I was watching the news this morning and they showed an academy that encouraged people to do just that, become the next mindless celebrities of the future. There was no mention of academia, no mention of how it is possible to do these things and being intelligent because the sad truth of it all is that people don’t value knowledge anymore. It is wrong to allow children who are smart to do harder exams because it makes the fingerpointers realise that they are thick, they don’t like to be left out of things and therefore drag the smart children down. It is wrong to give the best jobs in the country to smart people for the same reason. 

The minority of intelligent people are being put down and stamped on by the majority of fingerpointers and it is this fact that is making the people of our country so much stupider. Stupidity breeds stupidity. The more power the fingerpointers get, the easier exams have to become to cater for their loud-mouthed children. The less pay the top people have to have and therefore the less aspiration there is for the intelligent kids. The people who have money and are intelligent hold onto it because they make sure their kids are smart and hold them to different values, thus the gap between rich and poor becomes bigger and bigger. A smart kid in a fingerpointer household becomes more and more forgotten. 

These forgotten children aren’t rare; they aren’t some phenomenon that only happens once in a blue moon or some minority so small that it doesn’t matter. They are in the office next to you, sat on the chair behind you in Starbucks, walking along the street in front of you looking up at the sky and thinking about it until they are glared at so much that they look down like everyone else. They are the people who act as receptionists to the doctors or lawyers that they should have become. 

And the only way that you will know they exist is by the writing on their hand as they try and learn their fifth language or the wry smile on their face when they watch a fingerpointer repeatedly trying, and failing, to push the huge glowing button on the front of a computer. 

Pop (signature placeholder)


  1. I'm sending my reply in different parts, as I got carried away & wrote a whole story!

    FROM: Patty

    PART 1

    Definitely hit a nerve with me. I'm a 54 year old Caucasian woman. Remember being extremely intelligent in grade school & most of the girls were always mean, jealous little bitches towards me. Funny, because here I am in an office with two mean jealous black women. One is my supervisor and we can go for weeks and she will not talk to me. There are so many projects I could help her with and actually make her "look good" but she will not dare ask for my help. I know what it is all about. She is too insecure, and terrified I will find her mistakes. I'm not mean-spirited either. When I find mistakes, I point them out in a light, kind-hearted way. But that does not matter to Kim. She would rather turn in projects filled with errors, than have her employee find any mistakes & point it out to her, and as a result have a CORRECT project turned in.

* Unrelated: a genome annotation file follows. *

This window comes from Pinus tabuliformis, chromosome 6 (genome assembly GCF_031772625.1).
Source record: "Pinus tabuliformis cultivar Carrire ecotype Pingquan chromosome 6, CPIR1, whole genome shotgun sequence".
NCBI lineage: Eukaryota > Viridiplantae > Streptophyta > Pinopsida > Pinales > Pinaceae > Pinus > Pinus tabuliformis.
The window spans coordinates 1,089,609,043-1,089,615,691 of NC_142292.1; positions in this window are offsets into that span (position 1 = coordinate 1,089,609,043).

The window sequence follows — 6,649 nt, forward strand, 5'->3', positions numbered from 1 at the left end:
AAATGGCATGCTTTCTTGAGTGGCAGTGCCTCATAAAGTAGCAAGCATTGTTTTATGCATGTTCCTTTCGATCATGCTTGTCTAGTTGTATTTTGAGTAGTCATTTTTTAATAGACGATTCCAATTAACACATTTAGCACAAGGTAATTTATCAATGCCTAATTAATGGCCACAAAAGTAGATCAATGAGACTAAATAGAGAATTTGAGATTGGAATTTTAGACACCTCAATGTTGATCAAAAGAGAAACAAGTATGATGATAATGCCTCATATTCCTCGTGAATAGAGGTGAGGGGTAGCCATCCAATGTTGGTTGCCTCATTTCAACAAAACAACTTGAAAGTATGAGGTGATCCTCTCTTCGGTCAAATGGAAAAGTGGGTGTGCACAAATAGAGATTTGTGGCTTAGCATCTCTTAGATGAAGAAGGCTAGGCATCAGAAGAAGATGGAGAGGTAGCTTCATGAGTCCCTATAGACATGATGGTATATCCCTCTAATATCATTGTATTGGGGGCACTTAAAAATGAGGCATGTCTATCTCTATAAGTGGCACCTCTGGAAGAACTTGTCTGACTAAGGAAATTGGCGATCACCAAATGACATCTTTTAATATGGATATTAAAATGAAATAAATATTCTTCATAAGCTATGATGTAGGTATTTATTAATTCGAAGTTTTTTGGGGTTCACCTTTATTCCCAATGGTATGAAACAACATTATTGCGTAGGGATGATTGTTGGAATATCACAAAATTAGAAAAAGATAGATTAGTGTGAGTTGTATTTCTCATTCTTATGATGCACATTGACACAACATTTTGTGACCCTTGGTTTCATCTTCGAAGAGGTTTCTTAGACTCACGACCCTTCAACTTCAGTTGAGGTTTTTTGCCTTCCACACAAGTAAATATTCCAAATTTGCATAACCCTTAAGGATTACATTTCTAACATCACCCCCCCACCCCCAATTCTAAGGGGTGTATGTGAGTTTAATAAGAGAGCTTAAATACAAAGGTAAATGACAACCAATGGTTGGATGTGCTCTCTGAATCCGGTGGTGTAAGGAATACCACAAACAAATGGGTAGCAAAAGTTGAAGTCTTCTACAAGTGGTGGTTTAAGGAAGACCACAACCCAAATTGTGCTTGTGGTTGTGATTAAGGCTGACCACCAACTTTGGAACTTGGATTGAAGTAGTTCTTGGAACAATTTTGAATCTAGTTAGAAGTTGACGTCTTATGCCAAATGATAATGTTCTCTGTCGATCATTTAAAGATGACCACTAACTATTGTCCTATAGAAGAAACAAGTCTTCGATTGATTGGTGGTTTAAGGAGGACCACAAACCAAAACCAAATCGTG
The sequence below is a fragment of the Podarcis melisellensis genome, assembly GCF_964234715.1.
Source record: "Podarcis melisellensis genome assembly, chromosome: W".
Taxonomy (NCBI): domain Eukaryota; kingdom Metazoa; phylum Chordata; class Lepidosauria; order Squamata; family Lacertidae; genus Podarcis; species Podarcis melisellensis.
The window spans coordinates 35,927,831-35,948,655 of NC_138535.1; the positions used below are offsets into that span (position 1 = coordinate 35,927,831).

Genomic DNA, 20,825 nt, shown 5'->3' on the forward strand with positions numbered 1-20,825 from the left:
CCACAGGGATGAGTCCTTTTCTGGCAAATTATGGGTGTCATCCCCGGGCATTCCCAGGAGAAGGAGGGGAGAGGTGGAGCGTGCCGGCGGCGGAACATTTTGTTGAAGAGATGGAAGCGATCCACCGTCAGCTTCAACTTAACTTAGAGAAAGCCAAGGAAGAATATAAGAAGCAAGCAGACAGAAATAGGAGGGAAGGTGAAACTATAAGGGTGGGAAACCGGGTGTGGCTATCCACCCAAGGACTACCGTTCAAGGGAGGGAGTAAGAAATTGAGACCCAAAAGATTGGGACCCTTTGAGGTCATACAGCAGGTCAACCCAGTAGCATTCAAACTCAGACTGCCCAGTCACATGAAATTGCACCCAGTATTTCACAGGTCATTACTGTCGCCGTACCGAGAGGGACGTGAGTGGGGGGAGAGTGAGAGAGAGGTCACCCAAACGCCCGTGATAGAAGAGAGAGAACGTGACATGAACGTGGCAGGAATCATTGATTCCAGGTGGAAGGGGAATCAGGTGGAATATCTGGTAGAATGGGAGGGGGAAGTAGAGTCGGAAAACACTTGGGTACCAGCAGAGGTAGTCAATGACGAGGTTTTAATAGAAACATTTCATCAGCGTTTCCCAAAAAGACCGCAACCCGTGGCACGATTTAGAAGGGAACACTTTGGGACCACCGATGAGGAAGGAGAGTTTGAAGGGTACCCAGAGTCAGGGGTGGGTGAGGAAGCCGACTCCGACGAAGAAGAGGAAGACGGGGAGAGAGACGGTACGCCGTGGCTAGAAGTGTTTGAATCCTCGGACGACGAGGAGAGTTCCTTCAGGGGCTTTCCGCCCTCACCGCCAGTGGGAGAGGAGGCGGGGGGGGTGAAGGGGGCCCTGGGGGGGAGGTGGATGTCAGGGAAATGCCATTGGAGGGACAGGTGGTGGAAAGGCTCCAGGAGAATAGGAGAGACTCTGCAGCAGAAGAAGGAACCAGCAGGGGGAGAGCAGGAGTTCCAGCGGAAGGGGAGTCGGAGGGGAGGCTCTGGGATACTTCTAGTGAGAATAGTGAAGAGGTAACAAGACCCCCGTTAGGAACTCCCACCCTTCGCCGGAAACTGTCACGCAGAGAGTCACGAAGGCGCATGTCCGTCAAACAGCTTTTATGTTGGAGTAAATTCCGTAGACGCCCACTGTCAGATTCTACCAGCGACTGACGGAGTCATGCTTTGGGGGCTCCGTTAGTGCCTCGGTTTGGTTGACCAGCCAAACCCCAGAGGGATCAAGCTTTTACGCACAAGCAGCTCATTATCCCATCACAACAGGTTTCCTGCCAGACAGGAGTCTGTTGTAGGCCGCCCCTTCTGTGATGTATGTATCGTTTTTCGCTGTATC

When I was a child living at home, my mother only went to ONE Parent-Teacher conference in my entire life-time. It was the "First Quarter" Parent Teacher Conference in 1st grade. The teacher told her I was doing excellent. My grades continued to be good, so Mom never saw a point in attending any more parent-teacher conferences. She was ALWAYS at the school for my brother, who was constantly having trouble and ended up failing the 6th grade. Oh, and how could I forget to mention that he too, hated my guts. I think a big turning point in my life came when I was in the 8th grade. I found out my parents were giving money to my brother if he brought up any of his grades. They desperately wanted him to graduate from high school, and tried to "motivate" him with money. I never earned any money for my good grades - ever! This really bothered me. When I confronted my mother about this, she said, "Patty, you're very lucky. School comes easy for you. You don't struggle the way your brother does." That comment floored me. Yes, I was smart and some things did come easy to me, but not ALL things did. I WORKED MY ASS OFF to get the grades I got! How could they not see that? Yet my lazy-ass brother got paid to get anything other than an "F". It still pisses me off, just thinking about it.